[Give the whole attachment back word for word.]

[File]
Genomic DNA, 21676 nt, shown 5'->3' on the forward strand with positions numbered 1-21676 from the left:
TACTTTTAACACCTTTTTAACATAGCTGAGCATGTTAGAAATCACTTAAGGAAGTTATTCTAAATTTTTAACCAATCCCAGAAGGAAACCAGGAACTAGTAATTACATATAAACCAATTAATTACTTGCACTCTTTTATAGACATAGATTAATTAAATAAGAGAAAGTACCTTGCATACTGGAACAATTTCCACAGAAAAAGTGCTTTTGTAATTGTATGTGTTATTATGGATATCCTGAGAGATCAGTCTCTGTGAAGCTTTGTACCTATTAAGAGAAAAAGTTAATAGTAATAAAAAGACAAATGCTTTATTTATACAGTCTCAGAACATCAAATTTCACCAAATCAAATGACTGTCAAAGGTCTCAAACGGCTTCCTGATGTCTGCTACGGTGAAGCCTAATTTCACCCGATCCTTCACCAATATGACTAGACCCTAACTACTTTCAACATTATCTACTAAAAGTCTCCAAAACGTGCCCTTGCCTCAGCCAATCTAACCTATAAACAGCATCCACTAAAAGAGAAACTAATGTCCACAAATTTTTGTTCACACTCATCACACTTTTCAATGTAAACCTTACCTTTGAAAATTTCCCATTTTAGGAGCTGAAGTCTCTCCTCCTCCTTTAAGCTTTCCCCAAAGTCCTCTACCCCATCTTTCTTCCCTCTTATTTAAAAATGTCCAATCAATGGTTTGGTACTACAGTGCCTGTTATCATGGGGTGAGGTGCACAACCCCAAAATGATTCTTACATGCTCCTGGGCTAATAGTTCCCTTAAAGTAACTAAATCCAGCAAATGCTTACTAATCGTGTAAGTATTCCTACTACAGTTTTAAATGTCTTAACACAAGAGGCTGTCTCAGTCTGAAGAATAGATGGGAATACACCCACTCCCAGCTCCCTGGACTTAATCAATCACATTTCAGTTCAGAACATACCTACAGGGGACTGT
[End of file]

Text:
Genomic DNA, 21676 nt, shown 5'->3' on the forward strand with positions numbered 1-21676 from the left:
TACTTTTAACACCTTTTTAACATAGCTGAGCATGTTAGAAATCACTTAAGGAAGTTATTCTAAATTTTTAACCAATCCCAGAAGGAAACCAGGAACTAGTAATTACATATAAACCAATTAATTACTTGCACTCTTTTATAGACATAGATTAATTAAATAAGAGAAAGTACCTTGCATACTGGAACAATTTCCACAGAAAAAGTGCTTTTGTAATTGTATGTGTTATTATGGATATCCTGAGAGATCAGTCTCTGTGAAGCTTTGTACCTATTAAGAGAAAAAGTTAATAGTAATAAAAAGACAAATGCTTTATTTATACAGTCTCAGAACATCAAATTTCACCAAATCAAATGACTGTCAAAGGTCTCAAACGGCTTCCTGATGTCTGCTACGGTGAAGCCTAATTTCACCCGATCCTTCACCAATATGACTAGACCCTAACTACTTTCAACATTATCTACTAAAAGTCTCCAAAACGTGCCCTTGCCTCAGCCAATCTAACCTATAAACAGCATCCACTAAAAGAGAAACTAATGTCCACAAATTTTTGTTCACACTCATCACACTTTTCAATGTAAACCTTACCTTTGAAAATTTCCCATTTTAGGAGCTGAAGTCTCTCCTCCTCCTTTAAGCTTTCCCCAAAGTCCTCTACCCCATCTTTCTTCCCTCTTATTTAAAAATGTCCAATCAATGGTTTGGTACTACAGTGCCTGTTATCATGGGGTGAGGTGCACAACCCCAAAATGATTCTTACATGCTCCTGGGCTAATAGTTCCCTTAAAGTAACTAAATCCAGCAAATGCTTACTAATCGTGTAAGTATTCCTACTACAGTTTTAAATGTCTTAACACAAGAGGCTGTCTCAGTCTGAAGAATAGATGGGAATACACCCACTCCCAGCTCCCTGGACTTAATCAATCACATTTCAGTTCAGAACATACCTACAGGGGACTGT